Geo-referencing satellite data and pinpointing areas at risk for environmental degradation, disaster vulnerability, epidemics or epizootics have been significantly enhanced by the critical redundancy of geo-positioning satellite constellations, including Beidou (Compass) from China, Galileo from Europe, GLONASS from Russia and the Global Positioning System (GPS) from the USA.
Notwithstanding the technological progress that has been made in some sectors, the challenges facing Africa, Asia and Latin America are formidable. Southern Africa’s alarmingly high prevalence of HIV/AIDS has not sufficiently motivated the donor community to invest in low cost, battery operated portable CD4 T cell testing devices, which could dramatically increase the access to such diagnostics, would thereby enable eligibility for antiretroviral medication and facilitate monitoring throughout the treatment regimen for HIV/AIDS http://www.cytometryforlife.org/. The regional impact of climate change within the African Sahel could also continue to accelerate the southern migration of the African monsoon season, thereby imperiling food production and increasing the potential for human population migrations http://www.ciesin.org/.
Poverty, as a significant correlate with disaster vulnerability, infant mortality, malnutrition and infection, has also been shown to correlate with unsustainable natural resource utilization. Enlightened environmental policy must simultaneously address alleviating the impoverishment of small farmers in the Amazon and the protection of fragile tropical rainforest ecosystems. The capability exists to deploy state-of-the-science space-based remote sensing, airborne sensors, in situ detection and high performance computational resources in the service of sustainable and equitable development and environmental sustainability. To accomplish such objectives will require investment in spatial/temporal data infrastructure that will support broadband transmissions for rapid response to disasters, for planning support throughout the disaster life cycle (i.e. from vulnerability assessment and early warning through post-disaster reclamation), for telemedicine, for prudent natural resource management and for distance learning. It will also require re-investment in the higher education and research infrastructure within the developing countries.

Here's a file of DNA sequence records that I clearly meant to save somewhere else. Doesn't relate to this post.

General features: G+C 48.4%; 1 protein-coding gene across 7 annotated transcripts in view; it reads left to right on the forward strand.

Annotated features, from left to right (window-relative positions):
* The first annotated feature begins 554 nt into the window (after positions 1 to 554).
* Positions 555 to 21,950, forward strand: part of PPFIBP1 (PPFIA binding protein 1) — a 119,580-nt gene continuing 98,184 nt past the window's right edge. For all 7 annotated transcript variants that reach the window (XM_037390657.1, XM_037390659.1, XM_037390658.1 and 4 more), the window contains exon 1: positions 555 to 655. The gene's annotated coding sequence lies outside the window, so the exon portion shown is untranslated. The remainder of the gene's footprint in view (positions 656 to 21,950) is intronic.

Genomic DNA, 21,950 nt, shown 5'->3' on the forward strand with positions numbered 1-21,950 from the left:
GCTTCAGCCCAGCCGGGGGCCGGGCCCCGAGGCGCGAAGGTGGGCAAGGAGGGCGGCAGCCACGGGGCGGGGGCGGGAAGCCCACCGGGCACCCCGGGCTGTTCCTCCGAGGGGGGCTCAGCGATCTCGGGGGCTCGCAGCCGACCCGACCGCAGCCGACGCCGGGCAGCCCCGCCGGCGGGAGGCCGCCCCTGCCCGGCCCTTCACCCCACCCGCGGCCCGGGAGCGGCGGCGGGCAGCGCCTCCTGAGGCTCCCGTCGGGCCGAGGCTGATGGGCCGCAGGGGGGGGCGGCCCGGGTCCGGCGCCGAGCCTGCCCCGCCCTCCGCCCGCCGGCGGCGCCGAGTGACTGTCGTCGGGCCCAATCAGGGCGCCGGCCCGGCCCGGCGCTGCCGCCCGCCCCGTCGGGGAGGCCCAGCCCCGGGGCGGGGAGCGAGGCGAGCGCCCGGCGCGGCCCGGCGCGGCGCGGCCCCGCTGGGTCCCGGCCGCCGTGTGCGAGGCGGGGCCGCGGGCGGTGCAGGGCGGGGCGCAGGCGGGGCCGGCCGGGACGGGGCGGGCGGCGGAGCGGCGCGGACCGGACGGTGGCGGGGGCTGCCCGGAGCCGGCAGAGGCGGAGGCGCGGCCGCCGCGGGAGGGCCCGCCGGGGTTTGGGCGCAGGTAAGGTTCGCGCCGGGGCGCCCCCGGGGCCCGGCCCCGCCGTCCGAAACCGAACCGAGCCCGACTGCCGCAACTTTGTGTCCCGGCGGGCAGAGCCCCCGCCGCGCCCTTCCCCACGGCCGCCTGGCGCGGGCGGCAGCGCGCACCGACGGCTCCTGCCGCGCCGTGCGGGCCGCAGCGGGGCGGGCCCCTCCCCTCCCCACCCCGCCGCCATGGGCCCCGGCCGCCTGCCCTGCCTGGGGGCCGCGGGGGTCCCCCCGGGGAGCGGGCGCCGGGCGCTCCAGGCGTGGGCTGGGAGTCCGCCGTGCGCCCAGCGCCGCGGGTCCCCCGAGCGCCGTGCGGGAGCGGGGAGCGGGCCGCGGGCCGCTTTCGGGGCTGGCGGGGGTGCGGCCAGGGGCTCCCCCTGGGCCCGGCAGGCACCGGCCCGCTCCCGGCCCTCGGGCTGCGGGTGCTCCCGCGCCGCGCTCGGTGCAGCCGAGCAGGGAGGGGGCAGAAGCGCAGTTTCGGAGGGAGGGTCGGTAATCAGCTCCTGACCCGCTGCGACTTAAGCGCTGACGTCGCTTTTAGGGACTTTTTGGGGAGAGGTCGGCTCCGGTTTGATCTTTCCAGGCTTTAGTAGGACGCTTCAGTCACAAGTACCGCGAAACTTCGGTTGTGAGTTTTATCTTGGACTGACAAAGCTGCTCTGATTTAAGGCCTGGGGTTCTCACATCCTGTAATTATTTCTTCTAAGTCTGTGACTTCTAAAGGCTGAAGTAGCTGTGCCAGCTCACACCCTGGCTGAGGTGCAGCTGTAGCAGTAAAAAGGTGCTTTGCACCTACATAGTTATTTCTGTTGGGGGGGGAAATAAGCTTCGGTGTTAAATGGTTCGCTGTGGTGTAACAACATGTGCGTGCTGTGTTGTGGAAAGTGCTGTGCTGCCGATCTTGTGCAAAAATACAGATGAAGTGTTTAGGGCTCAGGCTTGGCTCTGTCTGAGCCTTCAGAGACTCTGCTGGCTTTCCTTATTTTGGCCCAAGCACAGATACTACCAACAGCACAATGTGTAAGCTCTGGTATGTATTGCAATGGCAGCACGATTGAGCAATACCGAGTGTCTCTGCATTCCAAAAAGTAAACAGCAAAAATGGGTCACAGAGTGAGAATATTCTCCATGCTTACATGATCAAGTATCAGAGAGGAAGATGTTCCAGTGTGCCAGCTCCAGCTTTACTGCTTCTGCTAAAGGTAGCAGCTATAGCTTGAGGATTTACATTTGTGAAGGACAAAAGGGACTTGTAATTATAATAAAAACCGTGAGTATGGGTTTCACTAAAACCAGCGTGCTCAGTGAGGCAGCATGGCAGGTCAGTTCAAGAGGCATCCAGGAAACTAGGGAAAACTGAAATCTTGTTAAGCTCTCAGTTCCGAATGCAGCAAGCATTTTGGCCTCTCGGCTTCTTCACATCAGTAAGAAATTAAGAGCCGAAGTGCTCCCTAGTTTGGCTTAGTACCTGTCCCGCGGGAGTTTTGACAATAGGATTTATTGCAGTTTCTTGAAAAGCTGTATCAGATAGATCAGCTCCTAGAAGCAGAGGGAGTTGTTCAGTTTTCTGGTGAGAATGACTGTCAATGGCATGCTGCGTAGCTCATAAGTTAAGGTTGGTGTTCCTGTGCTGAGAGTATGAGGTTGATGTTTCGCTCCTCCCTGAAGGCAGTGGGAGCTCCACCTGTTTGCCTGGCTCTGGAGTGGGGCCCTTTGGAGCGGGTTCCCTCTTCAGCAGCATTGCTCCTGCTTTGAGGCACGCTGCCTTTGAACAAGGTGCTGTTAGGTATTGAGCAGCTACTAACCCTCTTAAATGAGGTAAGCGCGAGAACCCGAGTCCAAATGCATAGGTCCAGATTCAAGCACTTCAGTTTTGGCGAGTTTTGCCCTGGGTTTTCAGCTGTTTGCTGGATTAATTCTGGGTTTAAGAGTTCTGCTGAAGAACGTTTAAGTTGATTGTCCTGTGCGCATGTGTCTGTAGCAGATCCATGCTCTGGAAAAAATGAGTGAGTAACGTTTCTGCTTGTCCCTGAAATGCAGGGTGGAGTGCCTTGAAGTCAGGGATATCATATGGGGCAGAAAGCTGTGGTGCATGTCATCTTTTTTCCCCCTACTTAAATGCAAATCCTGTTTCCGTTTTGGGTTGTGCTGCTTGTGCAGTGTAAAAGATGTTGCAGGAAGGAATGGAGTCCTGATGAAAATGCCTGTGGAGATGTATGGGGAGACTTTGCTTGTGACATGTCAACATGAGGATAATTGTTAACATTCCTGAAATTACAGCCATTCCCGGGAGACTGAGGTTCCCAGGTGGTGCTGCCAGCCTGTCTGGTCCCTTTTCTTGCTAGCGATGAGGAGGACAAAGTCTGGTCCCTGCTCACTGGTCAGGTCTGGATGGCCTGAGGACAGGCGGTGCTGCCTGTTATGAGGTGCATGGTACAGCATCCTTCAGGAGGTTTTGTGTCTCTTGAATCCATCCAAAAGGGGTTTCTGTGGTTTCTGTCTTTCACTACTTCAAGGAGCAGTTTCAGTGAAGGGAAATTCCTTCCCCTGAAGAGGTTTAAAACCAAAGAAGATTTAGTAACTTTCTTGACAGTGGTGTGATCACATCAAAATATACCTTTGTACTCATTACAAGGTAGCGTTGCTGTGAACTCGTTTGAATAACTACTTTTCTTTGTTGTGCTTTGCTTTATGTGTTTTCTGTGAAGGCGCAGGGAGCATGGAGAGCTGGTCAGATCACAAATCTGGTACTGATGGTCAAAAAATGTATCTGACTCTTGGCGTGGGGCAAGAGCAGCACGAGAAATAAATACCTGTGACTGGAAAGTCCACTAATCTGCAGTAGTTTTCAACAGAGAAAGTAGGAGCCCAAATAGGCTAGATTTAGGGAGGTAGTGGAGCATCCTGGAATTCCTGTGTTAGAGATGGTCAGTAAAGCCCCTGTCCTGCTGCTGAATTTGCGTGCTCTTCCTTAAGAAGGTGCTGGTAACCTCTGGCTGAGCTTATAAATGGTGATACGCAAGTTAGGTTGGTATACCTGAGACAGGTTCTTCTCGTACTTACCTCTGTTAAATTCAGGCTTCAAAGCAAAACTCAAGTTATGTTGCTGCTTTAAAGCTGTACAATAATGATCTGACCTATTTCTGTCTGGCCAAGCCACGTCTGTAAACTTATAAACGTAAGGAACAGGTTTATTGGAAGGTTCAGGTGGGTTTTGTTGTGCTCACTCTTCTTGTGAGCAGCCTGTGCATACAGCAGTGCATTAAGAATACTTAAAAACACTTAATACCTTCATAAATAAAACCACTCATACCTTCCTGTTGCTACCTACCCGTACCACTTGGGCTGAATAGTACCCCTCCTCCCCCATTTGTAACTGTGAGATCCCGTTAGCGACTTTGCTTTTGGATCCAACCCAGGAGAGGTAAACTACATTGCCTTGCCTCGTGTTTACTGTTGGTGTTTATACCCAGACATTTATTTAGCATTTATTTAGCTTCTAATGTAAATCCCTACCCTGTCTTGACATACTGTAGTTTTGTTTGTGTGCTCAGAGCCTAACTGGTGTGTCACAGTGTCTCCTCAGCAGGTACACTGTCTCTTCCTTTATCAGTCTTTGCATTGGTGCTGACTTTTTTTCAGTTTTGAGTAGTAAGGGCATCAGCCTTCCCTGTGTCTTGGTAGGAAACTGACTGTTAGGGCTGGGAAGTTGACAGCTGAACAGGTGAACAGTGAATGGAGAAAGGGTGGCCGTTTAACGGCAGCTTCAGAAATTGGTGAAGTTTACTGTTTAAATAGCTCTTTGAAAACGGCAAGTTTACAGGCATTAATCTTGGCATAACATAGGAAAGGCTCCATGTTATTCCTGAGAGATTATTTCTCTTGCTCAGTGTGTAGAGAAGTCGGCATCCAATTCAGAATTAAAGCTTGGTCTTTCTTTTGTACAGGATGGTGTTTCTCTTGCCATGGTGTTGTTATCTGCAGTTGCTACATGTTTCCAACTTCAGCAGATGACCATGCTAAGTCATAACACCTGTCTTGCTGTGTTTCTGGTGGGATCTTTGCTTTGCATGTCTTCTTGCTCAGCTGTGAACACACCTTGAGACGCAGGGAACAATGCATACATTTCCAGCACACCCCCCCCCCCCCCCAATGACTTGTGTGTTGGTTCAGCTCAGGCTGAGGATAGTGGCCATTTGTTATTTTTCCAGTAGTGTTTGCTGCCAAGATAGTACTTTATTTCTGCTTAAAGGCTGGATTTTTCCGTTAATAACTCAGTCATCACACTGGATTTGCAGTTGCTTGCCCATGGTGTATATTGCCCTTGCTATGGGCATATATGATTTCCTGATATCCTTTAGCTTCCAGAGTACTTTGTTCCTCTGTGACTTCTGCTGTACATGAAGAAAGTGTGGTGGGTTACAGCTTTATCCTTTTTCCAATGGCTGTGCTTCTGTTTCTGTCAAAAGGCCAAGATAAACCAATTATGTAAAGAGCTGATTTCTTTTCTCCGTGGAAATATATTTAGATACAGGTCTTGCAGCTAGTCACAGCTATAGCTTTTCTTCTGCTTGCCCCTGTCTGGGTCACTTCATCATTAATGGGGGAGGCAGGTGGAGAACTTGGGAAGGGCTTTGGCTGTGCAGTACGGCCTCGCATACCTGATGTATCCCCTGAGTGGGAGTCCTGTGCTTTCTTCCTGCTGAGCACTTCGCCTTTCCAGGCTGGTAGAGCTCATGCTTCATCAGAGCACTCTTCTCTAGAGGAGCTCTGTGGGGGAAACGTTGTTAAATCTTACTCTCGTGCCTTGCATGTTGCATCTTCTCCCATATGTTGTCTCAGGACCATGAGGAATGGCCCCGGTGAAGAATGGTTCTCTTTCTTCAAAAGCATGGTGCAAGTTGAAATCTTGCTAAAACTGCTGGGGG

Ultimately, the efficacy of sophisticated decision support mechanisms, designed to enable political leadership to make timely, wise, environmentally sound and inter-generationally humane decisions, within an information rich environment, is predicated upon the political will and commitment to serve the best interests of all the people, notwithstanding their socio-economic status, their gender or their ethnic, tribal, linguistic or religious affiliations. Inculcating such values within the training of scientists, engineers, lawyers, diplomats and politicians is the paramount challenge for academicians.